Vendor Legislative Alert: New Procurement Rules Strangle Choice, Shut Out Companies
June 13, 2006

 

Ottawa, June 13, 2006….CATAAlliance, Canada's largest high tech association, has issued a legislative alert to vendors and MP's across Canada regarding serious missteps being taken by a federal department on procurement reform.

After eighteen months of Public Sector/Private sector consultations on workable procurement guidelines and frameworks, PWGSC (Public Works and Government Works Canada) has tabled arbitrary decisions running counter to their consensus commitments. Federal CIO's and Industry Canada were also apparently left out of the loop of consultations.

Key stakeholders such as vendors and association executives were caught off guard last week at a consultation meeting that presented new procurement approaches, including:

  • A third party study on Strategic Sourcing outlining roles, responsibilities, tasks, timelines, feasibility and the business case supporting proposed procurement changes -- a study not made publicly available and conducted outside the Public Sector/Private sector consultation framework.

  • An introduction of new processes such as: reverse e-auctions to determine vendor of record; changes to NMSO practices; savings levers; new methods of supply; competitive supplier selection approach; RFSO; Negotiation; Award Decision Methodology; Implementation; and OSME issues, without supporting empirical data.

"We were totally blind sided by the scope, timing and secrecy of these announcements and dismayed by the inability of PWGSC to provide any rationale for its proposed changes," said CATA President, John Reid.

Reid added, "We engaged in what we thought was genuine collaboration ,involving some of our most senior people who offered guidance through PWGSC created Commodity Councils and other forums. They have lost trust and faith in the transparency of the process."

Implications

PWGSC has changed their "Way Forward" into a "Way Backward" policy directly against the grain of measures being taken by Canada's global competitors to enhance their innovative sectors.

Preliminary assessments by vendors and industry experts point to the negative impact of the proposed changes to procurement methodologies, such as:

  • Failure to embrace Supply Chain principles
  • Fundamental structural changes to the IT marketplace, with potential long term negative impact on the viability of a number of sectors
  • Without information on processes and direction, vendors will not be in the position to respond to opportunities in a timely way
  • Services vital to both large and small size requirement, such as pre sales design and support, deployment management, staging and storage will diminish or no longer be provided
  • Reduction and limitation of choice available to clients
  • Elimination of Canadian content and associated jobs and critical knowledge base
  • Shutting out of many SMEs from fair and competitive bidding
  • Skewing of the market place in favour of offshore suppliers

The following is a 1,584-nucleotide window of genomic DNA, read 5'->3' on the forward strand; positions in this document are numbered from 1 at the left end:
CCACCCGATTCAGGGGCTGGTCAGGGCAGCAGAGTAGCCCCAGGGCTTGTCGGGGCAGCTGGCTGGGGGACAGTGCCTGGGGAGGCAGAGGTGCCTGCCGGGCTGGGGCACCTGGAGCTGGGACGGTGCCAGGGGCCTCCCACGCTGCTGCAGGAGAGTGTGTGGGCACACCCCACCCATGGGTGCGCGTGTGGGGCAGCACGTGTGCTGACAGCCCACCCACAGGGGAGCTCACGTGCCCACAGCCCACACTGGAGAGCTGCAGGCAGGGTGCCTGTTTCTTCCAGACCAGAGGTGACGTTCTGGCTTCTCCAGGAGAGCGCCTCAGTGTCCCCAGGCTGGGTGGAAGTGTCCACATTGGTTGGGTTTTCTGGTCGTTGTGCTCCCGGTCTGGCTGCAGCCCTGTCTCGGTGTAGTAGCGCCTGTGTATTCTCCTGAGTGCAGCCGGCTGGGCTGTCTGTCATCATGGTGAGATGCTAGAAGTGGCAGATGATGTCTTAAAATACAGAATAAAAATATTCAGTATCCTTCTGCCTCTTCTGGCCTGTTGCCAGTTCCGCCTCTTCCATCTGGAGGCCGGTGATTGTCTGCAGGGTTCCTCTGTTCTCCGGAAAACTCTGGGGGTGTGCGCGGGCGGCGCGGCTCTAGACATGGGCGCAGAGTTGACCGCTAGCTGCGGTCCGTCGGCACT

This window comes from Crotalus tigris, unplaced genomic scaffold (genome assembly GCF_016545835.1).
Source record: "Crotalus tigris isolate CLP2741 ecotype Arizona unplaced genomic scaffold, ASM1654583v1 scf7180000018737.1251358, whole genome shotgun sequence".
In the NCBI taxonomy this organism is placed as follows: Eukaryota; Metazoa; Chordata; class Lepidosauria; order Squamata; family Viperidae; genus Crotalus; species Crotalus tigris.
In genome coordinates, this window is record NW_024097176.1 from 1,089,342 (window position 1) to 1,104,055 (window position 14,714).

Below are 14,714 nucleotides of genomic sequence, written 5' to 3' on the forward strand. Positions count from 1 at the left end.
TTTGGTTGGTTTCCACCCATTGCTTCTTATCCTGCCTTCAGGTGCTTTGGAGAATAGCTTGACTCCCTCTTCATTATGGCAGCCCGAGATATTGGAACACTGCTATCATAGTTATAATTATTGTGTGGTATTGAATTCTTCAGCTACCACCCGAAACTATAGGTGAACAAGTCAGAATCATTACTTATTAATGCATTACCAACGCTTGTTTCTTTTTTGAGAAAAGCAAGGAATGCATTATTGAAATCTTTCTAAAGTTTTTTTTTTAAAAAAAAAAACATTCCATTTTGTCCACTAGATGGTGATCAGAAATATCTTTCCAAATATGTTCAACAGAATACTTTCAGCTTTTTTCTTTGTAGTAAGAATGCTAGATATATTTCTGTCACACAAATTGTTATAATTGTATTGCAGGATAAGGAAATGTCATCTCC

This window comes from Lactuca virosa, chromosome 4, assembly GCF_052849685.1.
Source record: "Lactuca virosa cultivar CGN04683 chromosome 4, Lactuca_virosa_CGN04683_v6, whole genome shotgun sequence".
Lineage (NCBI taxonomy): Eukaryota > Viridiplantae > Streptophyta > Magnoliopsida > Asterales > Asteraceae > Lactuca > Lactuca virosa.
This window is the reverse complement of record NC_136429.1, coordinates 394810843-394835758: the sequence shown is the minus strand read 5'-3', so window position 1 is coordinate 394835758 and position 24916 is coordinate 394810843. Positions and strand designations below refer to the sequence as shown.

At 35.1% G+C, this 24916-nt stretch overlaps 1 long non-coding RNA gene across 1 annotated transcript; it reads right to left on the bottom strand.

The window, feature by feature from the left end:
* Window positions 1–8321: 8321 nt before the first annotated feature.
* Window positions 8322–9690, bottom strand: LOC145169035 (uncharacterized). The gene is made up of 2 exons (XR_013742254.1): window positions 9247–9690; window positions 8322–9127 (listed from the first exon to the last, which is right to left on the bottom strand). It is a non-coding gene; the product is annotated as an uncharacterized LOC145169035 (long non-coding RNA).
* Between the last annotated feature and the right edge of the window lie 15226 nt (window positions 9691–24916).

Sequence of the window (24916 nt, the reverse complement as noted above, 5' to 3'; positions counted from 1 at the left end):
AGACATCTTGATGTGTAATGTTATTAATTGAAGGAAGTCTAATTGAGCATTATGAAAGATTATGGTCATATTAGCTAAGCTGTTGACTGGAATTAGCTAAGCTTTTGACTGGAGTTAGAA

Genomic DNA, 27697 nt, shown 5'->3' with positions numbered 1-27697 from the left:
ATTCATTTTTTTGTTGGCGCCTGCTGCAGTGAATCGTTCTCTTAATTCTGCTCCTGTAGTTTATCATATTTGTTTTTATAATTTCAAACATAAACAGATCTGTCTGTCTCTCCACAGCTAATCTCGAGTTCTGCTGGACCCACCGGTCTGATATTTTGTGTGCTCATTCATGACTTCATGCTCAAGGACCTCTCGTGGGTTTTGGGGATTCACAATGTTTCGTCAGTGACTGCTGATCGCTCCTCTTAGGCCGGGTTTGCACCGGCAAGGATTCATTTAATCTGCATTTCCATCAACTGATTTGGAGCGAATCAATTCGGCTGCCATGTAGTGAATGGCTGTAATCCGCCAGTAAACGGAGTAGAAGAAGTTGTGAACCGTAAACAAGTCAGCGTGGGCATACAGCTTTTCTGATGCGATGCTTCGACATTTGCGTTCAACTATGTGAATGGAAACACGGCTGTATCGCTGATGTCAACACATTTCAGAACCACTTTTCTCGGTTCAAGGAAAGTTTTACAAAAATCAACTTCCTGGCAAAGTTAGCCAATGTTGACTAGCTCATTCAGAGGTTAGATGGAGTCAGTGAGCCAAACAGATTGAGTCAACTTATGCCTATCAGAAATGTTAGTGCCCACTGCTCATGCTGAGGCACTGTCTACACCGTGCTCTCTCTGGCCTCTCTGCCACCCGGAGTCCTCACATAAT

• Disregard for the valued added of intermediaries
  • Focus on price only with no regard for value added services

A Better Way Forward

As part of advancing thoughtful Public Sector/Private Sector dialogue on best practice approaches to procurement, CATAAlliance recently presented a comprehensive discussion paper to PWGSC and Industry Canada on "Prosperity, Global Supply Chains and the Role of Government Procurement." Its objective-- to stimulate the entry of Canadian companies into strategic "Global Supply Chains", demonstrating that Public Sector Procurement can supercharge our economy by plugging our companies into the world economy -- without an increase in government spending.

Reid, concluded, "The fundamental issue remains the lack of an overall industrial/economic strategy and business model for Canada; others countries have and are using government procurement as an economic lever, why not Canada? There does not appear to be a single substantive vision for how the government should conduct procurement with the context of an industrial strategy."

The ICT sector alone contributes annually to the Canadian economy 550,000 jobs (with a three time multiplier for each job loss), $130 billion in revenue, $5.2 billion in R&D investment, $18.7 billion in exports and $10.8 billion in capital expenditure.

ACTION ITEM:
CATA has opened its Vendor Survey to provide a vehicle for executives to express their concerns and interests in Procurement Changes. Please take five minutes to provide your input at:http://www.e-penso.com/survey/s?s=VendorACTcam

 

ACTION ITEM:
CATA Members can request copies of PWGSC Presentation materials and a copy of the CATA Discussion paper on "Prosperity, Global Supply Chains and the Role of Government Procurement" can be obtained from Cathi Malette at cmalette@cata.ca

For further information, please contact:
John Reid
President, CATAAlliance
613-236-6550
johnreid@attglobal.net

VendorACT Campaign:
Since 2005, CATAAlliance, the largest high tech association in the country, has been directing a VendorACT Campaign on behalf of the ICT vendor community to present its issues and concerns on the government-wide review of procurement and shared services initiative. The Campaign has included survey and research work, meetings with vendors, briefings of government and political representatives, media relations and development of communications materials.